• Spray 27 Trailer Sailer

 

After several builders asked for a trailerable stretched version of the Spray 22, we produced the Spray 27. This can be built in Multi chine steel, aluminium or wood epoxy as well as in Round Bilge Fibreglass (C-Flex or Airex Foam).

There are two basic layouts - either regular or pilot house - and either can be rigged with a gaff sail plan or as a Bermudan sloop. Both regular Trunk cabin and Pilot house versions are included with the plans.

The study plan package has details on all the different construction techniques and includes materials lists, both sail plans and the two different accommodation layouts.

 

L.O.D.8.23 m27'   0"
L.W.L.6.55 m21'   6"
BEAM2.59 m8'   6"
DRAFT0.84 m2'   9"
DISPLACEMENT2,216 kg4,885 lb
BALLAST665 kg1,465 lb
AUX PWR10 hp

Version A  (Standard Coach House)

 

 





Version B (Pilot House)

 

 

 

 

 

 

 

Junk/Lug rigged Spray 22, Spray 27, Spray 28,
Centennial Spray 36 and Spray 40 Pilot sail plans are now available.

 

 

Dan Aadland's building of his Spray  27 in Wood Epoxy

The lifelong desire to sail has prompted my present (major) project, a Spray 27 cutter designed by Bruce Roberts. This is the second smallest of his Spray series and the larger of the two trailerable ones. A multi-chine plywood design, the cutter can be built with either marconi or gaff rigs and in either pilot house or conventional sailboat configuration. Luckily, decisions on those two matters need not be made until bulkheads are installed, so I have a while yet to decide.
I made two modifications. First, the Sprays have a conventional transom which turns to vertical for the upper one foot. I kept the taper of the transom all the way aft, which will increase cockpit (or lazarette) space and overall length (to about 28'). The shape is more pleasing to my eye. Secondly, I am building the hull with a modified stitch-and-glue or, more accurately, epoxy chine method. I’ve built the hull over the same temporary frames specified but eliminating the chine logs and instead edge-gluing the plywood panels with filled epoxy. The hull is roughed in and when fibreglasses will be turned over with the temporary frames still supporting it. At that point the fillets of filled epoxy will be installed inside as the chines. This modification was done with the blessings of Mr. Roberts himself, incidentally.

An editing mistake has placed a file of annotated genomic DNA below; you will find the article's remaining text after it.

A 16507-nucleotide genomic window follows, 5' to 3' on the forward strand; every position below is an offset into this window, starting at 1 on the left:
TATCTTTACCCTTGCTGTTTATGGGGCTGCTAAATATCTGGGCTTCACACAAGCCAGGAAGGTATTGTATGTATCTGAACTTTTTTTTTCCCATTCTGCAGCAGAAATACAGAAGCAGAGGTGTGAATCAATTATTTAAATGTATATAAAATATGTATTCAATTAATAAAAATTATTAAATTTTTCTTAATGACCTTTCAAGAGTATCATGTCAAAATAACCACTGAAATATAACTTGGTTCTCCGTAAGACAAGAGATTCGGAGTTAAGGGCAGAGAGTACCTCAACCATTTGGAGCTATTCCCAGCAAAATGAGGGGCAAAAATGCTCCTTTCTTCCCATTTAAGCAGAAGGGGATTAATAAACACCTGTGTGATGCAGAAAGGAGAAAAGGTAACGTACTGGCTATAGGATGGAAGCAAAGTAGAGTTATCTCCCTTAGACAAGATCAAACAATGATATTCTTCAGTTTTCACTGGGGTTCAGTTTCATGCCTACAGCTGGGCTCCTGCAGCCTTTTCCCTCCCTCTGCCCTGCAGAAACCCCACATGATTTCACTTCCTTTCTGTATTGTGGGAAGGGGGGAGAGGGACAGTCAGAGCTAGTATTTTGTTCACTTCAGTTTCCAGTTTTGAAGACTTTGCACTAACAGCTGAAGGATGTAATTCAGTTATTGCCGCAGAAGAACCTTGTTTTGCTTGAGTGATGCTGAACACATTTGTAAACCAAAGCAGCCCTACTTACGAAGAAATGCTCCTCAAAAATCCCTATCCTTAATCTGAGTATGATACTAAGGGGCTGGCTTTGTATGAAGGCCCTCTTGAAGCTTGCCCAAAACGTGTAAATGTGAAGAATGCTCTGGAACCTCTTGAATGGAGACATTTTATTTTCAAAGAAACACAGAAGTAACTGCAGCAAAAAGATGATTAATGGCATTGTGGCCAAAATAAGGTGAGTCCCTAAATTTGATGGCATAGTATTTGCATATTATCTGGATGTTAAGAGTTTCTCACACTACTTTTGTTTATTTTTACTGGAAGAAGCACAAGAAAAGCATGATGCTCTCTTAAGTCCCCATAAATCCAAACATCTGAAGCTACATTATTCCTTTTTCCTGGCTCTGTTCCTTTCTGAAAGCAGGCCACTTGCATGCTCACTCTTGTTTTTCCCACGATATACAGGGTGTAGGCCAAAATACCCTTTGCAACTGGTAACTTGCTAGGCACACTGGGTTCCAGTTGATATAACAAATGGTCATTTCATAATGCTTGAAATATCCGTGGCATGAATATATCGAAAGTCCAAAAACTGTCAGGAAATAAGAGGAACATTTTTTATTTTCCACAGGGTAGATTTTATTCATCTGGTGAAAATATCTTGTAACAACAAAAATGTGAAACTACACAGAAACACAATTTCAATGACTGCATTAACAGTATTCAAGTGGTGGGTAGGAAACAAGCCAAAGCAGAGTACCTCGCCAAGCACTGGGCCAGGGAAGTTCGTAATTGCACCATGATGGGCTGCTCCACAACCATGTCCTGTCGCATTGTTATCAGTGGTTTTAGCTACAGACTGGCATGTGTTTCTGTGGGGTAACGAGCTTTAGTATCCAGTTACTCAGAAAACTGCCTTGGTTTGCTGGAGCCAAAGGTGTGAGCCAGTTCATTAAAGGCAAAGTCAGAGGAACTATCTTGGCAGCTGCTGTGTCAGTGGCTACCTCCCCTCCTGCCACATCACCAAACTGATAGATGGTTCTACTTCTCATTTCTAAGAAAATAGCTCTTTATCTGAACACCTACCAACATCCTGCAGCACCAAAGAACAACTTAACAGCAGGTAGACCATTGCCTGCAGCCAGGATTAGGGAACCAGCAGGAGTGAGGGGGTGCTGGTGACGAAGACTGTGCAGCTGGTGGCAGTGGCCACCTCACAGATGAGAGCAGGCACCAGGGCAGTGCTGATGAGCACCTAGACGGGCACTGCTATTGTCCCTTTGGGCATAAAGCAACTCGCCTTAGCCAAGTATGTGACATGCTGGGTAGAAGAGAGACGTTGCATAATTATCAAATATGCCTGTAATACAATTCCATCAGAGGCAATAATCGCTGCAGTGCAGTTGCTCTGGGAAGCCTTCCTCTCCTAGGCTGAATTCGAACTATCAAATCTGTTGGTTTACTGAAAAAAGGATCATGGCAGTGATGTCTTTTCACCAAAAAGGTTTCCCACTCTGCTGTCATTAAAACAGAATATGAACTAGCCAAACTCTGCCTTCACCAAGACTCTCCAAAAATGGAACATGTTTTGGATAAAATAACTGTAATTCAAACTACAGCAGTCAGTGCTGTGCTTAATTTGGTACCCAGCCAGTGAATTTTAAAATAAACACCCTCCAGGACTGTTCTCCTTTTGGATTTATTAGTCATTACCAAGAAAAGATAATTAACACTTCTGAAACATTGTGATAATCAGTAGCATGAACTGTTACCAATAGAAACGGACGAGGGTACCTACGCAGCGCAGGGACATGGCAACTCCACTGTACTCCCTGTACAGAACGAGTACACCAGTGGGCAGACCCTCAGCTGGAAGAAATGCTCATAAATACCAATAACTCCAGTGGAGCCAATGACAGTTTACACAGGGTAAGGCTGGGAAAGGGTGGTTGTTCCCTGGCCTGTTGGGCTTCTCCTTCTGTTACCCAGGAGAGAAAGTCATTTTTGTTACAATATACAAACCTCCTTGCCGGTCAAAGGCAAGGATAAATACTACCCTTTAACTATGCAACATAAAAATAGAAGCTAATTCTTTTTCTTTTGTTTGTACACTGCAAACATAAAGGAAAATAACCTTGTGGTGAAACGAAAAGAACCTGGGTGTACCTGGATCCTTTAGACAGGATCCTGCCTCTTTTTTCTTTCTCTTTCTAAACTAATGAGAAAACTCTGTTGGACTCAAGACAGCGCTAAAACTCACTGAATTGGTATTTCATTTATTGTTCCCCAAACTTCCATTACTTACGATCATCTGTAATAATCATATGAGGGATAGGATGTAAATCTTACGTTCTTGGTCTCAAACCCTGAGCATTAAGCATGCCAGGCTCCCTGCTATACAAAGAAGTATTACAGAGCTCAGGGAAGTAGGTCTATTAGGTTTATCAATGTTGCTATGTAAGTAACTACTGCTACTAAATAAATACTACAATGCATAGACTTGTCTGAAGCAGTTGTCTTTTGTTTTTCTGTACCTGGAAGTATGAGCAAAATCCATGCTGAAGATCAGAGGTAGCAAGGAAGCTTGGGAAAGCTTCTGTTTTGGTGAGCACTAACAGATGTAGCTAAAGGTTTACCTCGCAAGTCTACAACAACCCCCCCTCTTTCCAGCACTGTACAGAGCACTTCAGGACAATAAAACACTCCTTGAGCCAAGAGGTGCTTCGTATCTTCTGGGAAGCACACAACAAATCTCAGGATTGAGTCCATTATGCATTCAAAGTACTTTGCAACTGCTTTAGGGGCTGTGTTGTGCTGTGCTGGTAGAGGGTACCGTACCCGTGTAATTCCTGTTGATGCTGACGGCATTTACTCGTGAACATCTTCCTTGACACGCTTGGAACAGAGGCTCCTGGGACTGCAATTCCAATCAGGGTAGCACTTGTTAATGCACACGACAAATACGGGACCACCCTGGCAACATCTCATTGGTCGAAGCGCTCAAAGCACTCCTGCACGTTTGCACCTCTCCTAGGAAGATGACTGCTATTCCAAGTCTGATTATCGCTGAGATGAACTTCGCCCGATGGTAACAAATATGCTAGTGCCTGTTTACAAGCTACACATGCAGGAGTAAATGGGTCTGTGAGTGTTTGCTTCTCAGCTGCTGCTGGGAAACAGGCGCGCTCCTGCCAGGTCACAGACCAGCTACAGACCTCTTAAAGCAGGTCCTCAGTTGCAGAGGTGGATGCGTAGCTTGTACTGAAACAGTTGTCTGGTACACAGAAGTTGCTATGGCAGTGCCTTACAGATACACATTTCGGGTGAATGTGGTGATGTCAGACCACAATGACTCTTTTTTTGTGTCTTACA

A Spring ‘99 Update: I completed the planking, built up the keel with fir, and built a steel ballast box to be later filled with lead and thickened resin.  This ballast box, still empty, was fitted into place and the wooden keel laminated up around it.   Then I removed it to be bolted in position later with the hull upright.  I also located an old-but-good Yanmar 8h.p. diesel, the old horizontal cylinder model, and purchased it for later installation.
  A stern view of the hull, now covered with 6 oz. fibreglass cloth set in epoxy resin.  (Much sanding and fairing remains before it will be ready for paint.)   To turn the hull we had, naturally, a party.  Two heavy poly ropes were run from the ends of the trusses on each side of our pole shed, under the hull (but over the building form), then to cable-type “come-alongs.”  To protect the hull we padded the area with tires and also put foam pipe insulation over the ropes.  Then we cranked on the come-alongs until the hull lifted off the form. We lifted the hull until it went over gently onto the ropes.  Then everyone quickly skidded the building form forward out of the way.  Then we pushed the hull back onto the concrete building platform and blocked it.
  Final positioning of the hull was easy, and with this nice old-fashioned straight keel design, the hull ended up dead level with the waterline (as shown by the marks on the temporary frames still inside).  Emily and I posed in front of our sailboat to be, then she posed me by the stern.  We’re tentatively planing to name the boat Sjo Hest, “sea horse” in Norwegian, a marriage of our Scandinavian heritage and our preoccupation with the world of horses.  Hopefully it will take us over the waters of Puget Sound and the Sea of Cortez.
 

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Spray 27 Trailer Sailer

  • Brand: Bruce Roberts
  • Product Code: Spray 27 Trailer Sailer
  • Availability: In Stock
  • $0.00


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